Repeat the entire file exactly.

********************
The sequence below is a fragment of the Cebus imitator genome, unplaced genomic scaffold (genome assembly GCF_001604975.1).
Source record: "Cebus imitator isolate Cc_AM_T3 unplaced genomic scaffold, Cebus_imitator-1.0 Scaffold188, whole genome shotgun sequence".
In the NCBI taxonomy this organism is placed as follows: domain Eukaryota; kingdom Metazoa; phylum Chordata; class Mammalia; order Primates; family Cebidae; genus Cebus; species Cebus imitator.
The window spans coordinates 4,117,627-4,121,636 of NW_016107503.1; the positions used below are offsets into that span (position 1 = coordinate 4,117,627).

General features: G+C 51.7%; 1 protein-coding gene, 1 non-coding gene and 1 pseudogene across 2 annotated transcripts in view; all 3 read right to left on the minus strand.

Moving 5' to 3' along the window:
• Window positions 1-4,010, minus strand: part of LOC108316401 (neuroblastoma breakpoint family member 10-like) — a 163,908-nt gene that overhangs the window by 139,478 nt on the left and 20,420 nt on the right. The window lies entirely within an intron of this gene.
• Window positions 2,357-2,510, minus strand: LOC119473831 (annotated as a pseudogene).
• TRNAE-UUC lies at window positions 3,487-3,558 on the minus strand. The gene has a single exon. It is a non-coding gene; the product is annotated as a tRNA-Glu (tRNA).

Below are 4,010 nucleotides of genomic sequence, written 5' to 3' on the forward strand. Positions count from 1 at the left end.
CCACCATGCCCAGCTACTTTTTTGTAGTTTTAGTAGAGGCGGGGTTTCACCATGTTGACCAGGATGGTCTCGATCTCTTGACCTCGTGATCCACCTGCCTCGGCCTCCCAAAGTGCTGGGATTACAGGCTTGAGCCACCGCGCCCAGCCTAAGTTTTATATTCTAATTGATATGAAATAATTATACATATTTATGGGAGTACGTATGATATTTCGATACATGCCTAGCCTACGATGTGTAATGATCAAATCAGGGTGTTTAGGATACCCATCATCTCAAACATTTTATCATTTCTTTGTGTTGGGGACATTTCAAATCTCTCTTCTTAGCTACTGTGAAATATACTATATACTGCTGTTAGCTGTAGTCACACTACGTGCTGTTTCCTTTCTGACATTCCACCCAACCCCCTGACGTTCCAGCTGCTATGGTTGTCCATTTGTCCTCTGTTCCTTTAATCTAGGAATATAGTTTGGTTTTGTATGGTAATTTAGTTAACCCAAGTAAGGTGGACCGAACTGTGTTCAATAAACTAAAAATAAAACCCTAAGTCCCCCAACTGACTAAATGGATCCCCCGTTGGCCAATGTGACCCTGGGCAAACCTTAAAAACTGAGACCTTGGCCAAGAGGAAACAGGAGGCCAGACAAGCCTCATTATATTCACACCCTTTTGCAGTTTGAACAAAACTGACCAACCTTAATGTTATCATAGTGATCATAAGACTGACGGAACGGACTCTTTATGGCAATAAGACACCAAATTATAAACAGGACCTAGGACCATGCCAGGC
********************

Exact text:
The sequence below is a fragment of the Cebus imitator genome, unplaced genomic scaffold (genome assembly GCF_001604975.1).
Source record: "Cebus imitator isolate Cc_AM_T3 unplaced genomic scaffold, Cebus_imitator-1.0 Scaffold188, whole genome shotgun sequence".
In the NCBI taxonomy this organism is placed as follows: domain Eukaryota; kingdom Metazoa; phylum Chordata; class Mammalia; order Primates; family Cebidae; genus Cebus; species Cebus imitator.
The window spans coordinates 4,117,627-4,121,636 of NW_016107503.1; the positions used below are offsets into that span (position 1 = coordinate 4,117,627).

General features: G+C 51.7%; 1 protein-coding gene, 1 non-coding gene and 1 pseudogene across 2 annotated transcripts in view; all 3 read right to left on the minus strand.

Moving 5' to 3' along the window:
• Window positions 1-4,010, minus strand: part of LOC108316401 (neuroblastoma breakpoint family member 10-like) — a 163,908-nt gene that overhangs the window by 139,478 nt on the left and 20,420 nt on the right. The window lies entirely within an intron of this gene.
• Window positions 2,357-2,510, minus strand: LOC119473831 (annotated as a pseudogene).
• TRNAE-UUC lies at window positions 3,487-3,558 on the minus strand. The gene has a single exon. It is a non-coding gene; the product is annotated as a tRNA-Glu (tRNA).

Below are 4,010 nucleotides of genomic sequence, written 5' to 3' on the forward strand. Positions count from 1 at the left end.
CCACCATGCCCAGCTACTTTTTTGTAGTTTTAGTAGAGGCGGGGTTTCACCATGTTGACCAGGATGGTCTCGATCTCTTGACCTCGTGATCCACCTGCCTCGGCCTCCCAAAGTGCTGGGATTACAGGCTTGAGCCACCGCGCCCAGCCTAAGTTTTATATTCTAATTGATATGAAATAATTATACATATTTATGGGAGTACGTATGATATTTCGATACATGCCTAGCCTACGATGTGTAATGATCAAATCAGGGTGTTTAGGATACCCATCATCTCAAACATTTTATCATTTCTTTGTGTTGGGGACATTTCAAATCTCTCTTCTTAGCTACTGTGAAATATACTATATACTGCTGTTAGCTGTAGTCACACTACGTGCTGTTTCCTTTCTGACATTCCACCCAACCCCCTGACGTTCCAGCTGCTATGGTTGTCCATTTGTCCTCTGTTCCTTTAATCTAGGAATATAGTTTGGTTTTGTATGGTAATTTAGTTAACCCAAGTAAGGTGGACCGAACTGTGTTCAATAAACTAAAAATAAAACCCTAAGTCCCCCAACTGACTAAATGGATCCCCCGTTGGCCAATGTGACCCTGGGCAAACCTTAAAAACTGAGACCTTGGCCAAGAGGAAACAGGAGGCCAGACAAGCCTCATTATATTCACACCCTTTTGCAGTTTGAACAAAACTGACCAACCTTAATGTTATCATAGTGATCATAAGACTGACGGAACGGACTCTTTATGGCAATAAGACACCAAATTATAAACAGGACCTAGGACCATGCCAGGC